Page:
Miscellany | Published:


Nature volume 101, pages 8993 (04 April 1918) | Download Citation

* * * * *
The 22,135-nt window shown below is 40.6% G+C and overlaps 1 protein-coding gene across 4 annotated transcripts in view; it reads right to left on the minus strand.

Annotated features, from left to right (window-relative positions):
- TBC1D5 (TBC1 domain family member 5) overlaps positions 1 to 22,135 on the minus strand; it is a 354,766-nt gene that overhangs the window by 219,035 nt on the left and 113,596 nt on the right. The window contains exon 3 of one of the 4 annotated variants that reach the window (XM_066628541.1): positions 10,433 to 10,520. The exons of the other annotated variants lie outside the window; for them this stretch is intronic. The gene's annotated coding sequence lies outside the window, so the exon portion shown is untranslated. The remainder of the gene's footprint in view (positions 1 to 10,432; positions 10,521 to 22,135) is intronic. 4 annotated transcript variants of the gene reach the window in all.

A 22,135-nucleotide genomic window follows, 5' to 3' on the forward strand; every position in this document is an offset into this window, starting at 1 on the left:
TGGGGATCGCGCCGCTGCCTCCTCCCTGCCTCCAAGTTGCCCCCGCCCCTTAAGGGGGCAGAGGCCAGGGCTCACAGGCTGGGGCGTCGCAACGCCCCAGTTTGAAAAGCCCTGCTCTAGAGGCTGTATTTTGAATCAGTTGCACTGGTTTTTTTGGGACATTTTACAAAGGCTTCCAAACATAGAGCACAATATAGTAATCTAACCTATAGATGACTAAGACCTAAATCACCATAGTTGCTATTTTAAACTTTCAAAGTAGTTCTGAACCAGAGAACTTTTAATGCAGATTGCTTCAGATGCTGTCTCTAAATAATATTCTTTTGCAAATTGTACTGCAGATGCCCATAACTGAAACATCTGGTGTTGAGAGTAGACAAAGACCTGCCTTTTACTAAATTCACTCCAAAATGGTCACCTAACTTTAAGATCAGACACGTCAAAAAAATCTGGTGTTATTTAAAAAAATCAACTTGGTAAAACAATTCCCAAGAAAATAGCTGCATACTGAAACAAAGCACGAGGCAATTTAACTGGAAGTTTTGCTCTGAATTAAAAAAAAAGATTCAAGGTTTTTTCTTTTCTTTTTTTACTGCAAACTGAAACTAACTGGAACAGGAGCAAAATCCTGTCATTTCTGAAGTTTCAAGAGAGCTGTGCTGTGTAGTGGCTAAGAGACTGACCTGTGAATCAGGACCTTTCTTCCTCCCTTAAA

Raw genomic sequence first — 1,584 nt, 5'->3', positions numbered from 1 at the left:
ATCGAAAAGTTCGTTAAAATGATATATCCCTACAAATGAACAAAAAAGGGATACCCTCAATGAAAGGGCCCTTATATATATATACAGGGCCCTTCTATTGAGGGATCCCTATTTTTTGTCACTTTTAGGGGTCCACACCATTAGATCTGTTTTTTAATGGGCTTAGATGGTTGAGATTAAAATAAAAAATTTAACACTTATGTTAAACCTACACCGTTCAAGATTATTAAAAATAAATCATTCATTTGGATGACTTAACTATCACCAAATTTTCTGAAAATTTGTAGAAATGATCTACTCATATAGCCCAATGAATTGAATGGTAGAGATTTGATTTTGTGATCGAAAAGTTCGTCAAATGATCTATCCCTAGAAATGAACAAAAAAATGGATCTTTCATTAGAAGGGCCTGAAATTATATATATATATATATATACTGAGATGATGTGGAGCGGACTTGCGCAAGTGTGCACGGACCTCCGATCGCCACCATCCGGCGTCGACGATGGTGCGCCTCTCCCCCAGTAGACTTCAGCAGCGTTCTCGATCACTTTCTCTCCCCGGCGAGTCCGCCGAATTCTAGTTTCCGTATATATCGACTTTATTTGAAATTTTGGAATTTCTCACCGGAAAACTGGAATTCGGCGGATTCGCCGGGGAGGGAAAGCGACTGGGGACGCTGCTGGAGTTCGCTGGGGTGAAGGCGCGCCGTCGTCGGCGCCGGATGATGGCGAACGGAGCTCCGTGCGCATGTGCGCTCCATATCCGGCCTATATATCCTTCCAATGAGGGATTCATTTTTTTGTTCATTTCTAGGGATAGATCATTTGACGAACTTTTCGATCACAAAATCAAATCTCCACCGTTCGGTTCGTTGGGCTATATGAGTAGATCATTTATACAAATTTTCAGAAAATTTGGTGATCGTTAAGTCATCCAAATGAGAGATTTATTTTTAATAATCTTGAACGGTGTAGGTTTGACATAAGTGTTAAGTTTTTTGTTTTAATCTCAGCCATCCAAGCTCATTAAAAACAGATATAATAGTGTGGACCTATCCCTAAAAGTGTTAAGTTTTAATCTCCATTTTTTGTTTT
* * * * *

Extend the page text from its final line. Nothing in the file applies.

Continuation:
THAT “prevention is better than cure” needs no argument, and yet it may be observed from time to time in the daily papers that the general idea of a Ministry of Public Health seems to be that the various-organisations for treatment of disease are very specifically involved, and that, provided the interests of these organisations are secured, all might go well. It is only Lord Rhondda who appears to place prevention well to the front. Insurance against sickness is necessary where prevention fails, but surely every bed occupied toy a sick man or woman is a possible censure upon the prevention side. There are, therefore, two distinct branches of work. Prevention involves the organisation of science, not merely laboratory science, but also the practical applications of the lessons learned in the laboratory, these applications being carried out by scientifically trained men. Treatment involves the reconstruction of our hospital system. If we are to have a HealtH Ministry and a really national Health Service it is the prevention side that demands, and must receive, the chief attention of our statesmen. For the cure of disease we may justly be proud of our doctors of all ranks. But what is their work? Nine-tenths of it is trying to remedy and cure easily preventable disease. King Edward asked: “If preventable, why not prevented?” and his question has not yet been answered. If the Health Ministry is to be a success its chief aim must be prevention. We who believe in the urgent necessity for a Ministry of Health waiat to answer King Edward's question, and so to deal with the health of the nation that the next generation will know nothing of preventable disease, or, if it occurs, will regard it as a disgrace, and that the sufferer from any disease the cause of which is known and preventable will be as ashamed to admit it as is now the case with those affections which are known to foe the result of excesses and loose living.

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